# Exponential separation between NFAs and DFAs in the presence of unions

For a regular language $$L$$, its DFA complexity is the size of the minimal DFA accepting it, and its NFA complexity is the size of the minimal NFA accepting it. It is well-known that there is an exponential separation between the two complexities, at least when the size of the alphabet is unbounded. Indeed, consider the language $$L_n$$ over the alphabet $$\{1,\ldots,n\}$$ consisting of all words not containing all symbols. Using the Myhill-Nerode theorem it is easy to calculate the DFA complexity $$2^n$$. On the other hand, the NFA complexity is only $$n$$ (if multiple initial states are allowed; otherwise it is $$n+1$$).

Problem 1.65 of Sipser's Theory of Computation concerns the DFA covering complexity of a language, which is the minimal $$C$$ such that $$L$$ can be written as the (not necessarily disjoint) union of languages of DFA complexity at most $$C$$. The DFA covering complexity of $$L_n$$ is only $$2$$.

Is there an exponential separation between NFA complexity and DFA covering complexity?

• Advanced variant: here we're combining DFAs (or rather, the languages they accept) through union. What if we allow an arbitrary "circuit" (union, intersection, perhaps complement)? Does that help? Jul 12, 2020 at 15:31
• Where do 'regular expressions' (defined by the closure of any character, concatenation, union, and Kleene star) fall in this separation? There is a (roughly) size-preserving mapping from regular expression to NFA, but the converse is not true. Yet there is an exponential separation between regular expressions and DFAs as well (consider the DFA for $(0\mid 1)^*1(0\mid 1)^k$).
– orlp
Jul 12, 2020 at 15:35
• @orlp There is an exponential separation. See Theorem 24 here. Jul 12, 2020 at 15:40
• So in the 'polynomially sized recognizer hierarchy' we find that both DFAs and regular expressions are strictly less powerful than NFAs, but that DFAs and regular expressions are incomparable (having cases with exponential blowup both ways)?
– orlp
Jul 12, 2020 at 15:51
• Yes, I believe that's true. Jul 12, 2020 at 15:55

Consider the language $$M_n = (L_n \#)^*L_n$$, where $$\#$$ is a new symbol.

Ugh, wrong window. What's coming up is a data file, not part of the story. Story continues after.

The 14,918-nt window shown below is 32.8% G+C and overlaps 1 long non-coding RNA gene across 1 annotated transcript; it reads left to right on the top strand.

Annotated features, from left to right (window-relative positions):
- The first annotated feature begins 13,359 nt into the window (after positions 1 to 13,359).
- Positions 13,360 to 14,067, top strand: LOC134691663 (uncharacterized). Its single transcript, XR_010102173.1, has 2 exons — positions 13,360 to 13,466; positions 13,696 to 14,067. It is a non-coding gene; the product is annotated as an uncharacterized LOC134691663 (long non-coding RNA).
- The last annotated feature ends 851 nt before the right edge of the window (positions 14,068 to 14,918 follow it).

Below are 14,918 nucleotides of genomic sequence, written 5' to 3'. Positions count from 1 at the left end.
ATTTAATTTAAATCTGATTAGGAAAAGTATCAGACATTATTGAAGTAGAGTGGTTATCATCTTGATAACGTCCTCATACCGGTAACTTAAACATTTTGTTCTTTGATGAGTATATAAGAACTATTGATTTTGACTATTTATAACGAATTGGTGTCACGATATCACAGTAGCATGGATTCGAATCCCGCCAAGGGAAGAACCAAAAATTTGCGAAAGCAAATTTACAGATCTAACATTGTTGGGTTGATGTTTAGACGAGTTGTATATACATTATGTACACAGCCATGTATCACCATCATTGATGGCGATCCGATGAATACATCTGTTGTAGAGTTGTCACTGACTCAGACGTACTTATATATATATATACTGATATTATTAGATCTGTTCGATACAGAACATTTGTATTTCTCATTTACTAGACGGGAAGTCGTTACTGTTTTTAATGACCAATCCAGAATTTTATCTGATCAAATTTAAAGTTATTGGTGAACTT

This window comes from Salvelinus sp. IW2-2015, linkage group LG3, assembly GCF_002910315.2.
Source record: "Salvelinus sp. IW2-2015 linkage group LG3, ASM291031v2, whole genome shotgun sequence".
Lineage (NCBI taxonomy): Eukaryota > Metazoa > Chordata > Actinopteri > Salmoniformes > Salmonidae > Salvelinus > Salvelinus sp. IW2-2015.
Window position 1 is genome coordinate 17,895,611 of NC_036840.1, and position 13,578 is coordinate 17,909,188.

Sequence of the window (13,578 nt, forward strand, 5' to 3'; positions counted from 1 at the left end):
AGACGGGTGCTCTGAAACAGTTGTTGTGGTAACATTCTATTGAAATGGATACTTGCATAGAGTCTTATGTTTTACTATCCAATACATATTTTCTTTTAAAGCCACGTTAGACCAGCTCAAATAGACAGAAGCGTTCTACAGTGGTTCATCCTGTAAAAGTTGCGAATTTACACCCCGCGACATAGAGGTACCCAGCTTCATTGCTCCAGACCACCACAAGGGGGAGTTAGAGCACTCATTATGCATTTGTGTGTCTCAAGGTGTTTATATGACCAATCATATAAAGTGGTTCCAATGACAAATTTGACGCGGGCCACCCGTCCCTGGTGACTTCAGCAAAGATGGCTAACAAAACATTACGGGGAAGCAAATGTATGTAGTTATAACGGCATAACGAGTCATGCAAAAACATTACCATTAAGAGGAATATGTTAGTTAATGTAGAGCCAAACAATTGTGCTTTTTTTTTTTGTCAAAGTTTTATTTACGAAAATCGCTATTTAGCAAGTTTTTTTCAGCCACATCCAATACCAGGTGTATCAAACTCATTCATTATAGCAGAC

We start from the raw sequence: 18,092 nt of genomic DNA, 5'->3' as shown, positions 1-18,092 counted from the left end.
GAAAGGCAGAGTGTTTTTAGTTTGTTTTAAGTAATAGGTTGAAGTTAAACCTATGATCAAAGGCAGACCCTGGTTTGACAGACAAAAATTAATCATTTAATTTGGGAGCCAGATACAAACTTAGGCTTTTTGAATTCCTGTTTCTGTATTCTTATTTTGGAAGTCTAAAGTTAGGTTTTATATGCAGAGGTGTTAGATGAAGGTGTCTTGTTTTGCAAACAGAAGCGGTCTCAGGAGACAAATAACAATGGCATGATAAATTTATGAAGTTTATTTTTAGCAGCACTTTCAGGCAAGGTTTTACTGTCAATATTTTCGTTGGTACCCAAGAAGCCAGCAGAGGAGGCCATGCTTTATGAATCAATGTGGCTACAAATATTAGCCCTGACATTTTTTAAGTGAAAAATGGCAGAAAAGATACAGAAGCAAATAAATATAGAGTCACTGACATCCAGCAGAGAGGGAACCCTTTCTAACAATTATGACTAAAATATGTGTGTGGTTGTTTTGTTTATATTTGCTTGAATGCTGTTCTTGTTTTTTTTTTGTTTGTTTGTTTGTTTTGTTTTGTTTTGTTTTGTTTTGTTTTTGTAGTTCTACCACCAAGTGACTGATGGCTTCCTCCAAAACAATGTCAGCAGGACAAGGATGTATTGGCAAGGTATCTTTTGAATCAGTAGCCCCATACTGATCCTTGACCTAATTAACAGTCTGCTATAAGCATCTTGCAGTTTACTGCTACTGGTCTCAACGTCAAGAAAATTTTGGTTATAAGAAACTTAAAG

The NFA complexity of $$M_n$$ is $$n$$ (allowing for multiple initial states). Indeed, here is one NFA having $$n$$ states accepting $$M_n$$. The states are $$q_1,\ldots,q_n$$, all both initial and final. There is a self-loop around $$q_i$$ for each $$j \neq i$$. Furthermore, there are transitions from each $$q_i$$ to each $$q_j$$ labeled $$\#$$. The matching lower bound follows from the DFA complexity of $$L_n = M_n \cap \{1,\ldots,n\}^*$$ being $$2^n$$.

In contrast, we will show that the DFA covering complexity of $$M_n$$ is $$2^n$$. For the upper bound, consider a DFA whose states are $$q_S$$ for $$S \subseteq \{1,\ldots,n\}$$. The states keep track of the letters seen so far: the initial state is $$q_\emptyset$$, and $$\delta(q_S,i) = q_{S \cup \{i\}}$$. All states other than $$q_{\{1,\ldots,n\}}$$ are accepting. When seeing $$\#$$, if we're in $$q_{\{1,\ldots,n\}}$$ then we stay put, and otherwise we move to $$q_\emptyset$$.

Let $$[n] = \{1,\ldots,n\}$$. For $$S \subseteq [n]$$, let $$w_S$$ consist of all letters in $$S$$ in order. Let $$P$$ denote all words over $$[n]$$ containing each letter at most twice, and missing at least one letter.

Suppose that $$M_n = \bigcup_{i=1}^N L(A_i)$$, where the $$A_i$$ are DFAs. We can identify $$L_i := L(A_i) \cap (P\#)^*P$$ with a language over the alphabet $$P$$ in the natural way ($$p_1\#\ldots\#p_\ell$$ corresponds to the word of length $$\ell$$ whose letters are $$p_1,\ldots,p_\ell$$). Say that $$x \in P^*$$ is good for $$L_i$$ if for all $$p \in P$$ there exists $$y_p \in P^*$$ such that $$xpy_p \in L_i$$.

Suppose that no $$x$$ is good for $$L_i$$. Let $$\ell \geq 0$$. For $$0 \leq r \leq \ell$$, let $$S_r$$ be the set of length $$r$$ prefixes of words in $$L_i \cap P^\ell$$. If $$|S_{r+1}| > (|P|-1)|S_r|$$ for some $$r < \ell$$, then by the pigeonhole principle there is some $$x \in S_r$$ such that $$xp \in S_{r+1}$$ for all $$p \in P$$; but then $$x$$ is good. It follows that $$|L_i \cap P^\ell| = |S_\ell| \leq (|P|-1)^\ell |S_0| = (|P|-1)^\ell$$.

If no $$x$$ is good for any $$A_i$$, then for all $$\ell \geq 0$$ we have $$|P|^\ell \leq \sum_{i=1}^N |L_i \cap P^\ell| \leq N(|P|-1)^\ell,$$ which is contradictory for large enough $$\ell$$. Therefore some $$x$$ is good for some $$A_i$$.

Let us identify $$x \in P^*$$ with the corresponding word over $$[n] \cup \{\#\}$$. Thus for each $$p \in P$$ there is $$y_p \in M_n$$ such that $$x\# p\# y_p \in L(A_i).$$

We claim that the $$2^n$$ words $$x \# w_S$$ (we allow $$S = [n]$$) are pairwise inequivalent in the Myhill–Nerode relation of $$L(A_i)$$, and so $$A_i$$ has at least $$2^n$$ states.

Indeed, let $$S,T$$ be two different subsets of $$[n]$$. Assume without loss of generality that $$j \in T \setminus S$$. Since $$w_S w_{[n] \setminus \{j\}} \in P$$, by assumption $$x \# w_S w_{[n] \setminus \{j\}} \# y_p \in L(A_i)$$, where $$p = w_S w_{[n] \setminus \{j\}}$$. In contrast, $$w_T w_{[n] \setminus \{j\}}$$ contains all letters, hence $$x \# w_T w_{[n] \setminus \{j\}} \# y_p \notin M_n$$, and so $$x \# w_T w_{[n] \setminus \{j\}} \# y_p \notin L(A_i)$$. This shows that the two words $$x \# w_S, x \# w_T$$ are inequivalent.